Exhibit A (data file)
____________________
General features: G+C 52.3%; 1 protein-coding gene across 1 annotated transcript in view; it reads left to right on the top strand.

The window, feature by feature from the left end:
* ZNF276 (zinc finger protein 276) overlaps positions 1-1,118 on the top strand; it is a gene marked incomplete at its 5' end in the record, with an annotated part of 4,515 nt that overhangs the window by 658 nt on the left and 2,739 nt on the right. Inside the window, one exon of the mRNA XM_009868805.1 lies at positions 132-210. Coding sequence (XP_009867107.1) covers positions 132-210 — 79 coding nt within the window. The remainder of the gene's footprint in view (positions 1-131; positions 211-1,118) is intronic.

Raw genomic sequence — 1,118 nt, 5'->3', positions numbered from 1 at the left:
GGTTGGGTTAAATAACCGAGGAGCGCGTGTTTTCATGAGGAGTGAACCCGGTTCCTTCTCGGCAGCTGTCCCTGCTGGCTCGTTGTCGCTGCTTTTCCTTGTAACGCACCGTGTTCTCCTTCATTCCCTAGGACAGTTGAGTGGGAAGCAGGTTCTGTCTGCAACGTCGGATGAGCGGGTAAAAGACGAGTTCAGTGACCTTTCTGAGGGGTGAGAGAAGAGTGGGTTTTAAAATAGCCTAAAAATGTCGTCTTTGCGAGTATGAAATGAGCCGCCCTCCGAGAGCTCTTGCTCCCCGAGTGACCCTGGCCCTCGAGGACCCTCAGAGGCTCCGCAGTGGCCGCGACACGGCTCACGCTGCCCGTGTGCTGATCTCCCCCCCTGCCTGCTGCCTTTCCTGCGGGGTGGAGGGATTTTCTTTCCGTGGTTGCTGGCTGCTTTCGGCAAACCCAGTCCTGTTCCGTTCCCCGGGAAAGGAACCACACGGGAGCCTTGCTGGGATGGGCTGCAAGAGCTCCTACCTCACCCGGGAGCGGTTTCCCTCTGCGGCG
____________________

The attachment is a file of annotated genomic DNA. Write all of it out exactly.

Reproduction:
General features: G+C 52.3%; 1 protein-coding gene across 1 annotated transcript in view; it reads left to right on the top strand.

The window, feature by feature from the left end:
* ZNF276 (zinc finger protein 276) overlaps positions 1-1,118 on the top strand; it is a gene marked incomplete at its 5' end in the record, with an annotated part of 4,515 nt that overhangs the window by 658 nt on the left and 2,739 nt on the right. Inside the window, one exon of the mRNA XM_009868805.1 lies at positions 132-210. Coding sequence (XP_009867107.1) covers positions 132-210 — 79 coding nt within the window. The remainder of the gene's footprint in view (positions 1-131; positions 211-1,118) is intronic.

Raw genomic sequence — 1,118 nt, 5'->3', positions numbered from 1 at the left:
GGTTGGGTTAAATAACCGAGGAGCGCGTGTTTTCATGAGGAGTGAACCCGGTTCCTTCTCGGCAGCTGTCCCTGCTGGCTCGTTGTCGCTGCTTTTCCTTGTAACGCACCGTGTTCTCCTTCATTCCCTAGGACAGTTGAGTGGGAAGCAGGTTCTGTCTGCAACGTCGGATGAGCGGGTAAAAGACGAGTTCAGTGACCTTTCTGAGGGGTGAGAGAAGAGTGGGTTTTAAAATAGCCTAAAAATGTCGTCTTTGCGAGTATGAAATGAGCCGCCCTCCGAGAGCTCTTGCTCCCCGAGTGACCCTGGCCCTCGAGGACCCTCAGAGGCTCCGCAGTGGCCGCGACACGGCTCACGCTGCCCGTGTGCTGATCTCCCCCCCTGCCTGCTGCCTTTCCTGCGGGGTGGAGGGATTTTCTTTCCGTGGTTGCTGGCTGCTTTCGGCAAACCCAGTCCTGTTCCGTTCCCCGGGAAAGGAACCACACGGGAGCCTTGCTGGGATGGGCTGCAAGAGCTCCTACCTCACCCGGGAGCGGTTTCCCTCTGCGGCG